Yesterday, my sister and I visited several care homes which, according to their literature, specialise in dementia care. It was a sobering experience. Mum is still living at home at the moment, albeit with four visits from carers a day. I took Mum to see her consultant recently and, following the visit, I asked a question to which I didn’t really expect an answer. I asked whether it was possible to give us an assessment of when Mum will need full-time care. It’s a terribly difficult question because no two dementia stories are the same. But, to my surprise, the consultant was quite specific in his response. Within a year, he told me, Mum would definitely need to either have a full-time carer at home or to have moved to a care home herself. In addition, by the time of her next appointment with him in six months, my sister and I should have a clear idea of what we plan to do. I was very grateful for his candour, although the news is hardly welcome. It means the small semblance of independance my mother clings on to will disappear completely within twelve months.
Hence my sister and I took a day off work to trawl care homes. We started the day with a shortlist and managed to visit five of the homes on that list. To say the approach to dementia is variable is something of an understatement. Home one was extremely welcoming. The open response to an unscheduled visit told us a lot, as did the smiles on many of the residents’ faces. It seemed each resident was treated as an individual and it felt homely. We liked home one and it is very much in our plans. Home two told us a very different story. Despite claiming it has a dementia specialism, the lady who eventually greeted us told us that the home has dementia patients but not aggressive or difficult ones. Excuse me, but my experience of dementia is that it is sometimes impossible to guarantee how a person will react in a given situation. So, how can a care home choose the type of dementia it can deal with? Suffice to say, we didn’t bother to look round.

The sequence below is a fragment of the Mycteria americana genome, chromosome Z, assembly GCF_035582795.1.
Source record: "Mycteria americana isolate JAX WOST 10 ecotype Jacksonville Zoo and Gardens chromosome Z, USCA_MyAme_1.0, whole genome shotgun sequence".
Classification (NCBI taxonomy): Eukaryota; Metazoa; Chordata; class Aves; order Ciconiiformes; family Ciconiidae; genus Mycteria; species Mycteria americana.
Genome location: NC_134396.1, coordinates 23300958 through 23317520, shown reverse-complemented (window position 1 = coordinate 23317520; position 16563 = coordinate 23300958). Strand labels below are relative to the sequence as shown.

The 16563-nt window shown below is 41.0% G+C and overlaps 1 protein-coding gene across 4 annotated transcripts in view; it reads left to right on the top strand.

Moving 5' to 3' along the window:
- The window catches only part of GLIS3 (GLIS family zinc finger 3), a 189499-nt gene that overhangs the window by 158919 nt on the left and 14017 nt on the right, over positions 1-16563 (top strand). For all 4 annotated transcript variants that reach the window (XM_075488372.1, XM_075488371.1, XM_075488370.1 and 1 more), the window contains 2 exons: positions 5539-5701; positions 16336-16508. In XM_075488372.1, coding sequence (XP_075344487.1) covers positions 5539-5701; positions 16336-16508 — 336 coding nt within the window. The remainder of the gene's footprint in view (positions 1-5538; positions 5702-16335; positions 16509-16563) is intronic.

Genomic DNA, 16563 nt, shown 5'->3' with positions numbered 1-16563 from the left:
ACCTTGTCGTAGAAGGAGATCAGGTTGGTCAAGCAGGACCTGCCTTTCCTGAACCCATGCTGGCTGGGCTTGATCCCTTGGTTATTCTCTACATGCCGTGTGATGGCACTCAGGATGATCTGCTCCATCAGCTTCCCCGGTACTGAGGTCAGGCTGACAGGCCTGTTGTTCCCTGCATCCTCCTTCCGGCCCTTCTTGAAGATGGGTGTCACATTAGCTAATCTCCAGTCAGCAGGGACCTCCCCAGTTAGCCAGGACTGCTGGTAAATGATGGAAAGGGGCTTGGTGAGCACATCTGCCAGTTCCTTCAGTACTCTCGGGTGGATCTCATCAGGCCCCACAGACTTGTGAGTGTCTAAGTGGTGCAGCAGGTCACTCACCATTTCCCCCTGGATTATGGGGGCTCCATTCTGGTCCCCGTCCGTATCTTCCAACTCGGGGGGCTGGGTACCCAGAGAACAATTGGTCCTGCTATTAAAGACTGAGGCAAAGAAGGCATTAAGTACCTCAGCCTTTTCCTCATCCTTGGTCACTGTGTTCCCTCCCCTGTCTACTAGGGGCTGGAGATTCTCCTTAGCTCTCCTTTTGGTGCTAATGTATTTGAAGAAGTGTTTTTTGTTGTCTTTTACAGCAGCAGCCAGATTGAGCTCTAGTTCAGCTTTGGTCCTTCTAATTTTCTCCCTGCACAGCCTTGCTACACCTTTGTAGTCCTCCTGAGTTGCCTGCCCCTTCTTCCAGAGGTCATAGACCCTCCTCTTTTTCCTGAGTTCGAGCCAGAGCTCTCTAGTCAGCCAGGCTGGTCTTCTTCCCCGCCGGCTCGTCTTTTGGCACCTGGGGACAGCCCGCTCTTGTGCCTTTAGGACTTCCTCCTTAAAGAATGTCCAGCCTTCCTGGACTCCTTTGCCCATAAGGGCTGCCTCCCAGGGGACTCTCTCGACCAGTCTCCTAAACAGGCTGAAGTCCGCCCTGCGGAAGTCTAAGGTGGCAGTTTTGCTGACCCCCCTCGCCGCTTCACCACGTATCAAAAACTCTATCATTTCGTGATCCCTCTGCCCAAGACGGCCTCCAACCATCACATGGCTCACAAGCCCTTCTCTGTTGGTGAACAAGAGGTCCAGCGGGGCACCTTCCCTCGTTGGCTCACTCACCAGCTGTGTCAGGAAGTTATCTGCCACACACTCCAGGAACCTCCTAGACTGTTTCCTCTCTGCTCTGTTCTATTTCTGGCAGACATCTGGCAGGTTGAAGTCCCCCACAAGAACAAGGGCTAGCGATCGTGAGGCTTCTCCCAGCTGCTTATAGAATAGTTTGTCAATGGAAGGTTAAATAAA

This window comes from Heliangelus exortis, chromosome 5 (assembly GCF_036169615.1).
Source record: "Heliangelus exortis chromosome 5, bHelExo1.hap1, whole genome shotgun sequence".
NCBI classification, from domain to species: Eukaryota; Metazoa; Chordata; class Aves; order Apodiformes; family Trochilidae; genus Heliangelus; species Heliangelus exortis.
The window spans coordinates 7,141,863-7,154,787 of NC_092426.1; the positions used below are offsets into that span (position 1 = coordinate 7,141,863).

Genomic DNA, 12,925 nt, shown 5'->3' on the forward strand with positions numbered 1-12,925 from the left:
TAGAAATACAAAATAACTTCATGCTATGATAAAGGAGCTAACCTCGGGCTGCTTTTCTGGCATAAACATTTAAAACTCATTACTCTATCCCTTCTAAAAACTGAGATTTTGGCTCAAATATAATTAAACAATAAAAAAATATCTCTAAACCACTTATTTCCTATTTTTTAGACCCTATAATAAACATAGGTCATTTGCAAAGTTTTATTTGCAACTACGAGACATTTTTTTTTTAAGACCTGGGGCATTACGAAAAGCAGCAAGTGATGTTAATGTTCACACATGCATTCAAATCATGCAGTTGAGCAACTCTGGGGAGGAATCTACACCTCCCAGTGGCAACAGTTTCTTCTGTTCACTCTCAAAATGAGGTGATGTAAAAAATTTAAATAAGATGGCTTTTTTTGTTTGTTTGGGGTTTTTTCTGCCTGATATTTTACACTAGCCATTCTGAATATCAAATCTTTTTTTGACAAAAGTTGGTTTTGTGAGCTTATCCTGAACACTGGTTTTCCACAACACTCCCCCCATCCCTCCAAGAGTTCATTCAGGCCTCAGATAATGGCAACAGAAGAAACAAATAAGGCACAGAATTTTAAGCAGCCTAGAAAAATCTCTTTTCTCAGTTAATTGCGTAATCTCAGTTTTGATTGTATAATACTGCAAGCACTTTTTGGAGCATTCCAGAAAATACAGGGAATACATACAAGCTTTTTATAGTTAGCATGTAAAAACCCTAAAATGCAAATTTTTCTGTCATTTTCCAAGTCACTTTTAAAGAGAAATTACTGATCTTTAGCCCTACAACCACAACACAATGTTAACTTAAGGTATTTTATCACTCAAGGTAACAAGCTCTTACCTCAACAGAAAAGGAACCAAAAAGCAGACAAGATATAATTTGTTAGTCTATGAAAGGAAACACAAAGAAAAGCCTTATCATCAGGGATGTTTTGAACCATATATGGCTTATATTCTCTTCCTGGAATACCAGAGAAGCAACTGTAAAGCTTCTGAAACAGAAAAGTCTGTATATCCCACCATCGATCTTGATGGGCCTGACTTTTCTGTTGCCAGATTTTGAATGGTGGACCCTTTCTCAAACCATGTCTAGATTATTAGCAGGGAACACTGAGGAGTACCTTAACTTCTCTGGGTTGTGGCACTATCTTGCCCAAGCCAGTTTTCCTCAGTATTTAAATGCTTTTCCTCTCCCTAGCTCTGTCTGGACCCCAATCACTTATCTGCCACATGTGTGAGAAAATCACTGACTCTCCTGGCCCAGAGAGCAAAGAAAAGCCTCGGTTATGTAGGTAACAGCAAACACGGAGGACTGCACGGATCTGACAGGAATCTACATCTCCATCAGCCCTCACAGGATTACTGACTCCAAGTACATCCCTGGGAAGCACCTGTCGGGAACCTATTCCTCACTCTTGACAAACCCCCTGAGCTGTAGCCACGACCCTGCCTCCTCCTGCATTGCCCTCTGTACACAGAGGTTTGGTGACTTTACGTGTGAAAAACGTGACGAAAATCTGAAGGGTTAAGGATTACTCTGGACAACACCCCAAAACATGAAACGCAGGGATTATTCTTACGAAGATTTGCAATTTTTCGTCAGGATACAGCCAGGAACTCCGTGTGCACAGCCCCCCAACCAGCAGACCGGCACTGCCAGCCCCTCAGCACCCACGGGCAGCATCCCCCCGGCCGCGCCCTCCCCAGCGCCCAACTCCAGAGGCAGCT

Care home three was set in idyllic countryside but that was as good as it got. The approach seemed very clinical. There was nothing to identify which resident lived in which room and there didn’t seem much evidence that individuality was cherished. Care home four provided a striking contrast. The surroundings promised little and it was ever so slightly chaotic inside. The manager was a delight though and it felt like a home which offered care. A friendly chocolate labrador added to the ambience and if a group of residents apparently listening to rap music in one of the sitting rooms seemed rather incongruous, there was no doubting the sense of contentment. Even the rather sickly pink hue of their brochure didn’t put us off. Home four is one for active consideration.
Care home five is not. This was a nursing home masquerading as a care home and although tidy, clean and spacious, it felt extremely anonymous. We were told that the group’s managing director chose the decor for all the rooms. That told us all we needed to know. The highlight of our visit was the musical “entertainment” being laid on for residents – the region’s own Peters and Lee for those who remember those icons of 70s harmony. “Dannyboy” can often seem plaintive – here it was merely desperate.
Thankfully, my sister and I were not desperate at the end of our travels. Two homes in which we can imagine Mum living was a reasonable return. There’s a marked difference in the cost of the two homes on our new shortlist but how to pay for care, and how unfair the general attitude to dementia is in that regard is something I’ll return to in a future blog.
For now, though, we feel we have made some progress but the hardest part is still to come. Identifying the time at which Mum moves, and helping her to make that transition will be painful for all of us, but most of all for Mum.